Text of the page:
Imagine someone daring to write about his adopted city in which he has been living for just a decade. Probably that is what is best about Tamarind City by Bishwanath Ghosh. Or is it his easy going writing style? Or rather the great mix of greatness, good, bad and ugly about Madras with a pinch of humor added here and there ?
The first thought that comes to your mind when you read the title is – Is Chennai known as Tamarind City? Did I miss that knowledge all this while? Well, the author has cleared this doubt in the very first few pages of the book.Tamarind City derives its title from the author’s association of Tamarind with Chennai or rather Madras. I think I should tell this book is more about the old Madras rather than the modern Chennai.
Tamarind City takes you to the Madras before the East India Company came to India, but explains how Madras played a key role in the establishment of East India Company and the British Rule. There is an interesting story about how the Yale University was named after Elihu Yale, the former governor of the East India Company at Chennai.From the British era, it takes you through the Iyers & Iyengars of Madras, who still holds tradition very much close to their hearts. The formation of DMK and AIDMK, the story about Periyar, Annadurai etc cannot be ignored either. Chennai is a place where film stars are worshipped like Gods; which is the reason why they have been successful as politicians too. The film fraternity and politics in Chennai are so intertwined that one cannot be thought of without the other one.
Tamarind City: Where Modern India Began starts with the journalist author’s train journey from Delhi to Chennai on Tamilnadu Express a decade ago and progresses with his exploration of the different faces of Chennai. Ratna Cafe where sambhar is made with machinery worth crores of rupees to the lady who comes to gym full decked in gold ornaments shows you glimpses of Chennai as it was and as it is even now..As the author says, “Tradition is daywear in Chennai”.
I liked reading every page of this book end to end. This book has some refreshing aspect about it that keeps boredom far away from the reader. When I decided to read this book to review, I should honestly say that I was skeptical about reading a whole book about a single city. But now I wish that the author had written some more stories and that I had lot more time to read them 🙂 Until now, the only thought when the name Chennai comes to me is the unbearable temperature(Forgive me Chennai people) ; but now I have a picture of St George Fort and lot many other scenes in my mind.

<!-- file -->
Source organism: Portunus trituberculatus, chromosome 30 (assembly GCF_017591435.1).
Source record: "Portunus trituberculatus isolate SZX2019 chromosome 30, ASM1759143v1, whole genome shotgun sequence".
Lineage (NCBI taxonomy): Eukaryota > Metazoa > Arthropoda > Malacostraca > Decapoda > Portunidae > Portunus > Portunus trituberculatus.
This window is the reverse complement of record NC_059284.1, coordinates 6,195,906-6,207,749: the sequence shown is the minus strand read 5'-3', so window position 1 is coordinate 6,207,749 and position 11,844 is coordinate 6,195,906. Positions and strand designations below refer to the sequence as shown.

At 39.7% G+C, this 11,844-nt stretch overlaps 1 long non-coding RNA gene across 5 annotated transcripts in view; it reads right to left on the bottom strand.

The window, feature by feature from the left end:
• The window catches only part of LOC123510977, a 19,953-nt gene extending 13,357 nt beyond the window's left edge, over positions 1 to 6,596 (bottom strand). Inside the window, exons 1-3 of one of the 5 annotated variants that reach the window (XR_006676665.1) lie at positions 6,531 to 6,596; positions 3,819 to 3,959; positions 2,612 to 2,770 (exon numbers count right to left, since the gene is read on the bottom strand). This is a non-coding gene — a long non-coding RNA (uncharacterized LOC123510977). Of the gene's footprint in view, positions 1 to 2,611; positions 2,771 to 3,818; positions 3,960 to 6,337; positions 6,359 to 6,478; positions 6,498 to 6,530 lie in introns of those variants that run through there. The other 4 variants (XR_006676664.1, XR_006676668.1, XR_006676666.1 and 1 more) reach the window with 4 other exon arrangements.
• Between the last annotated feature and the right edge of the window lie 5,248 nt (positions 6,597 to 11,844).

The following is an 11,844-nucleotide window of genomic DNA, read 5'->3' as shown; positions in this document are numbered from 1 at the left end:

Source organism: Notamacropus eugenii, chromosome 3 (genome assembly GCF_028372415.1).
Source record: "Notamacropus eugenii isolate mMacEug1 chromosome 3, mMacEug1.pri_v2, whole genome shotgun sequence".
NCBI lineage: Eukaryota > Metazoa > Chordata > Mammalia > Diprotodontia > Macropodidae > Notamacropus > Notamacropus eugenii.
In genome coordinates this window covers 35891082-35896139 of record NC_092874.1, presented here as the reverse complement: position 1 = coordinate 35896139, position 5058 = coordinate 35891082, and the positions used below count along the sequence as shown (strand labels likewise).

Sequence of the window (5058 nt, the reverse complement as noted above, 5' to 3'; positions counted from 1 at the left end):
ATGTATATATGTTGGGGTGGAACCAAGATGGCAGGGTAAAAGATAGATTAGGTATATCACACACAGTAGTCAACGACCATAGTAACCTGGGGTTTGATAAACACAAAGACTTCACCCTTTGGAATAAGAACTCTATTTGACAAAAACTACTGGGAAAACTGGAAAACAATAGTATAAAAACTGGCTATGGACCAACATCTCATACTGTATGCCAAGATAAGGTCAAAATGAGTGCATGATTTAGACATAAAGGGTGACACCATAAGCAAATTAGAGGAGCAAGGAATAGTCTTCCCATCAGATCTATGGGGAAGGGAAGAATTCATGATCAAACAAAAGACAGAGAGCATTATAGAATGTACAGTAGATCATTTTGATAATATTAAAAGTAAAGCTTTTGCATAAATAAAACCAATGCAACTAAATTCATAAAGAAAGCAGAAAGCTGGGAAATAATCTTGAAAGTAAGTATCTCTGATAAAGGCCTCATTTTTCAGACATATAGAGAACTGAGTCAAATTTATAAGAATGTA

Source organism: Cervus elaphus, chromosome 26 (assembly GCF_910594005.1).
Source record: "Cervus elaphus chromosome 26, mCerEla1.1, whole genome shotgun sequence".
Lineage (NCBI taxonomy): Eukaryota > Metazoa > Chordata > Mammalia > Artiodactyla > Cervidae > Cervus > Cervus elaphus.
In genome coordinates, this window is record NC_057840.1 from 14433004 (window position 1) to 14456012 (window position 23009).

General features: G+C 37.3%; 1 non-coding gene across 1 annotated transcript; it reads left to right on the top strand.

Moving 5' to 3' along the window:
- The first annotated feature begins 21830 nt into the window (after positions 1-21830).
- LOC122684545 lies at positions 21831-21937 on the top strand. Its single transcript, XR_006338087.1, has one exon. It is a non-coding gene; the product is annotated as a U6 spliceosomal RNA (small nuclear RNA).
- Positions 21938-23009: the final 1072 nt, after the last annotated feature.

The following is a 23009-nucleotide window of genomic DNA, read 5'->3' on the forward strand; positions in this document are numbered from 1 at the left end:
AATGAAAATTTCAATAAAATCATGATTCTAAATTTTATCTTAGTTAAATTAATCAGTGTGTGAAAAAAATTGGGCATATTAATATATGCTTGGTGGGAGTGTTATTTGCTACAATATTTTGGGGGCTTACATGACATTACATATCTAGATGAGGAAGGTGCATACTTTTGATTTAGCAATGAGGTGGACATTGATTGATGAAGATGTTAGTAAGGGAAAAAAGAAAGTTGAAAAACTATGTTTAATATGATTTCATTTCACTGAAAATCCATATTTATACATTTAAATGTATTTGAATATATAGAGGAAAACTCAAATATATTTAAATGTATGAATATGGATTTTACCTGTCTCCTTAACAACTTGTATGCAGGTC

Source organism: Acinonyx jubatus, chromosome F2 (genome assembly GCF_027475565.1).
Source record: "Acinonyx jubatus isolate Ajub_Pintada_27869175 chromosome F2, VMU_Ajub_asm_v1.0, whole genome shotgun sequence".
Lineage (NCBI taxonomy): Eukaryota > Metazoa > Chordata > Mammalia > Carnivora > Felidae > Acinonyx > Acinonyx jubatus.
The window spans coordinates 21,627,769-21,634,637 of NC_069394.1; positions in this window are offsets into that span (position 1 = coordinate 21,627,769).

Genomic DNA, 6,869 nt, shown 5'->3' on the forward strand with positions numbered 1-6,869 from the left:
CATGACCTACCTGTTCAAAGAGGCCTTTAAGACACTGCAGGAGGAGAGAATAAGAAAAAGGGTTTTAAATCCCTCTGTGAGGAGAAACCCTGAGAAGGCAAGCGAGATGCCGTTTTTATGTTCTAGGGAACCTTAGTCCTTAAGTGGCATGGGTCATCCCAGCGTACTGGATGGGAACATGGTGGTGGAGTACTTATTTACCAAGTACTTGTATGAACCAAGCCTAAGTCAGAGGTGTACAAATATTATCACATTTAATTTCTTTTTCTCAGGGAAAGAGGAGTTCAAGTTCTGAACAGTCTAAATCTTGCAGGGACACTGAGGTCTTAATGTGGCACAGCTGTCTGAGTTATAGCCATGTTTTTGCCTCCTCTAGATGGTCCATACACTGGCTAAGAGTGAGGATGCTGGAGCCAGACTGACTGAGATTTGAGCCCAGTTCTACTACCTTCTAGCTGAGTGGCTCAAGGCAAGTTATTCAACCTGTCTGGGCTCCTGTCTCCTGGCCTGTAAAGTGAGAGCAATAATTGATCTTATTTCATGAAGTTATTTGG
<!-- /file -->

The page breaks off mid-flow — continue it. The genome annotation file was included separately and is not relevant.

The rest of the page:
Bishwanath Ghosh wrote about Chennai as it is; without diluting any detail, without taking sides, depicting the many sides of Chennai – both its greatness and ugliness. Being a journalist, he is not worried about hurt feelings or personal ill feelings when the people about whom he wrote reads his book. Being a adopted citizen of Chennai keeps him away from the temptation of unconscious dilution while writing about his own city; yet there is no criticism in his words.
I liked the free flowing style of the book along with the lack of any particular connections between the chapters; just different chapters dealing with different aspects of Chennai – the obsession of Chennai people about Carnatic music, the Iyer vs Iyengar rivalry, DMK movement, Chandamama, Gemini Ganesh, MGR, Jayalalitha, Karunanidhi even the Bollywood actress Rekha gets a page owing to her parentage – all gets their due mention in the book.
On a finishing note, Tamarind City will keep you occupied if you are keen on knowing more about the “Madrasi” people as South Indians were called till North Indians were able to distinguish between Malayalees, Tamilians and Kannadigas.
PS: This review is a part of the Book Reviews Program. Participate now to get free books! All thoughts about the book are entirely mine and this is not a paid review 🙂